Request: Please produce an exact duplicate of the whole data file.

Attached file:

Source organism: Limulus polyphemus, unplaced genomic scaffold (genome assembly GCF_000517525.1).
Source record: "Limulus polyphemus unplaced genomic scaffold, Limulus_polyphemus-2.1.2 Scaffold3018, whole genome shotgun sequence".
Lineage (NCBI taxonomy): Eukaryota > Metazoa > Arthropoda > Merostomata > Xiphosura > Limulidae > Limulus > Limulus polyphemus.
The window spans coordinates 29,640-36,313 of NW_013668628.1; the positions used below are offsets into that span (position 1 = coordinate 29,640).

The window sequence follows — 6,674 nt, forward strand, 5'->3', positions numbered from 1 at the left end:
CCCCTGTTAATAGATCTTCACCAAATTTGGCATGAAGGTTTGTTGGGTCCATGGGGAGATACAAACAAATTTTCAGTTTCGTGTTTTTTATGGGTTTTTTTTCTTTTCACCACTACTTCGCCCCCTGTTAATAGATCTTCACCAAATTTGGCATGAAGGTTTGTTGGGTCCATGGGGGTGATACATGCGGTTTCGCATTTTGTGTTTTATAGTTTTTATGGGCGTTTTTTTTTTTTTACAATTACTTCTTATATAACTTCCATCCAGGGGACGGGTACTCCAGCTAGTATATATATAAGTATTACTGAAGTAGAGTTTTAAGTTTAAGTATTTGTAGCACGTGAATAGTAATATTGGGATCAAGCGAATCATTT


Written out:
Source organism: Limulus polyphemus, unplaced genomic scaffold (genome assembly GCF_000517525.1).
Source record: "Limulus polyphemus unplaced genomic scaffold, Limulus_polyphemus-2.1.2 Scaffold3018, whole genome shotgun sequence".
Lineage (NCBI taxonomy): Eukaryota > Metazoa > Arthropoda > Merostomata > Xiphosura > Limulidae > Limulus > Limulus polyphemus.
The window spans coordinates 29,640-36,313 of NW_013668628.1; the positions used below are offsets into that span (position 1 = coordinate 29,640).

The window sequence follows — 6,674 nt, forward strand, 5'->3', positions numbered from 1 at the left end:
CCCCTGTTAATAGATCTTCACCAAATTTGGCATGAAGGTTTGTTGGGTCCATGGGGAGATACAAACAAATTTTCAGTTTCGTGTTTTTTATGGGTTTTTTTTCTTTTCACCACTACTTCGCCCCCTGTTAATAGATCTTCACCAAATTTGGCATGAAGGTTTGTTGGGTCCATGGGGGTGATACATGCGGTTTCGCATTTTGTGTTTTATAGTTTTTATGGGCGTTTTTTTTTTTTTACAATTACTTCTTATATAACTTCCATCCAGGGGACGGGTACTCCAGCTAGTATATATATAAGTATTACTGAAGTAGAGTTTTAAGTTTAAGTATTTGTAGCACGTGAATAGTAATATTGGGATCAAGCGAATCATTT